First Marathon Story: Valerie

Happy Friday! I just got out of work, and I am SO excited for a long weekend.

Here’s another First Marathon Story, from another one of my gchat besties, Valerie. I will probably say this any time I post one of these, but I am SO excited for her.

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Name

Valerie

Blog

Zero to 26.2 zerototwentysix.tumblr.com

Years running

I ran my first 5K in March 2011 and have been running on and off since then, but only regularly since June of this year.

Marathon training for

Walt Disney World Marathon in January 2013

Why I decided to run a marathon

Other than because I’ve lost my mind? It’s something I’d been thinking about for a few years, and becoming friends with a bunch of runners only made the voice in the back of my head stronger. I’ve never been particularly athletic, and it’s something I want to prove to myself that I can do.

My fiance Kevin and I went to Disney World with friends a couple years ago, and ever since we’ve thought it would be fun to do the marathon there if we ever made the commitment to do a long race. With the Disney marathon’s 20th anniversary in January (and my upcoming 30th birthday later this year) I figured this year was as good as any to do it!

How is marathon training measuring up to your expectations? What’s better or worse than you expected?

First of all, running is HARD. It’s just not something that comes naturally for me. I started out with a nearly 17 minute mile and over 10 weeks have gotten that down to just under 15 on a good day. Thankfully we still have 4.5 months to go for me to get stronger and faster.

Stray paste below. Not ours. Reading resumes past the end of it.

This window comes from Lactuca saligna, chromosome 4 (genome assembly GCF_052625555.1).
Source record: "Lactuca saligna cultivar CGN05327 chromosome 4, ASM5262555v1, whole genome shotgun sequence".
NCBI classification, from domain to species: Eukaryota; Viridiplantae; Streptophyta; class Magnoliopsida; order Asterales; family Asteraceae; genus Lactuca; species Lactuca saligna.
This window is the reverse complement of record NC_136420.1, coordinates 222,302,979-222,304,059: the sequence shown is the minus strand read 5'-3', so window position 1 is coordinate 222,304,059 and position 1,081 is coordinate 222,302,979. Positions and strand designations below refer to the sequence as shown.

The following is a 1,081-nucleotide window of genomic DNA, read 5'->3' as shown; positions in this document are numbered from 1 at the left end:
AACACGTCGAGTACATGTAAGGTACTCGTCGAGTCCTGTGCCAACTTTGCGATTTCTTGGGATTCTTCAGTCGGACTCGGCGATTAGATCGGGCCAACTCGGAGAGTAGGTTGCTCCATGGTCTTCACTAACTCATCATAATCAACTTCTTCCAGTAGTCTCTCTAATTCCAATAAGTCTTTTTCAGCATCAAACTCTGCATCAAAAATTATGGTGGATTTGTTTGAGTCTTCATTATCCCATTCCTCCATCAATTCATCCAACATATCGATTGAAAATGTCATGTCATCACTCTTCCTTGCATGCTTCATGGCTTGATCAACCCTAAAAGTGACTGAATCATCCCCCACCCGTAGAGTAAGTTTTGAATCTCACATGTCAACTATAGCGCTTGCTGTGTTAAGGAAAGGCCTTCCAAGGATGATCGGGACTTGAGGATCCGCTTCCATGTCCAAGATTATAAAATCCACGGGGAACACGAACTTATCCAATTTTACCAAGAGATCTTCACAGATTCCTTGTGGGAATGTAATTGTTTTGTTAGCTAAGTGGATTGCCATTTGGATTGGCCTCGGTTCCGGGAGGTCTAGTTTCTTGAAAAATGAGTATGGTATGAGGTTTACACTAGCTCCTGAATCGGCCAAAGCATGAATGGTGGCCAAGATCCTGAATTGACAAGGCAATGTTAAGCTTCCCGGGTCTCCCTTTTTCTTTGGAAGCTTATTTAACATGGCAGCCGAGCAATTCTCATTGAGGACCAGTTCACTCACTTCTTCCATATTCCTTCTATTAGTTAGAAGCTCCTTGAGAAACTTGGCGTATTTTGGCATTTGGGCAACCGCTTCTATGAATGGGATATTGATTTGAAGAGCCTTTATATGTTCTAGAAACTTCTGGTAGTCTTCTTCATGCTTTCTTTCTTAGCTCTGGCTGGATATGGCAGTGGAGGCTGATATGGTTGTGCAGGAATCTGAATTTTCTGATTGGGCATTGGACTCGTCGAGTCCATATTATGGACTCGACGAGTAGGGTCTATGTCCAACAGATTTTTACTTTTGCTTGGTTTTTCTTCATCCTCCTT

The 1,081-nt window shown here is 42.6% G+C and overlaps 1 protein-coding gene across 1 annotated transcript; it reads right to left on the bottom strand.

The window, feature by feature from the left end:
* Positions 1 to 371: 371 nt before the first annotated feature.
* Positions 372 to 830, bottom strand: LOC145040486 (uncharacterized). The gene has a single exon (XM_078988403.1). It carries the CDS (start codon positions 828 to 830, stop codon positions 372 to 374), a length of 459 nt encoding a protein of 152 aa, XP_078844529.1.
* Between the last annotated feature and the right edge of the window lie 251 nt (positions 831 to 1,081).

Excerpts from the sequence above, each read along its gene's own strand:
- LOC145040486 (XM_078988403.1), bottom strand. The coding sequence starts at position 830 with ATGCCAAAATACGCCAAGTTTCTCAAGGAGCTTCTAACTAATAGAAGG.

One thing that’s definitely easier than I’d anticipated is just getting out there and running four times a week. We just missed our first run this past week, and that’s because we were up in New York and our feet were worn out from all the walking. It’s been really great to have Kevin as my training partner and to help keep me accountable. As for anything that’s harder than I expected, I honestly expected this to be kind of awful and, well, it hasn’t been! It’s hard during, of course, but I always feel better once I’ve finished a run. We’re only up to 5 .5 miles, though, so I expect my feelings may change once we approach double digit mileage.

Number of days running per week

Four. We’re following Hal Higdon’s Novice Supreme training plan to the letter, except that I need to get better about doing cross training.

What are you most excited about for the race?

Crossing the finish line and having the volunteers place the medal around my neck! I have several friends who are also running the marathon and half marathon that weekend, so I’m really looking forward to seeing everyone down there. We’re making a vacation out of the trip and will spend the four days after the race hobbling around the parks, and yes, I will wear my medal every single day.

What are you most terrified of?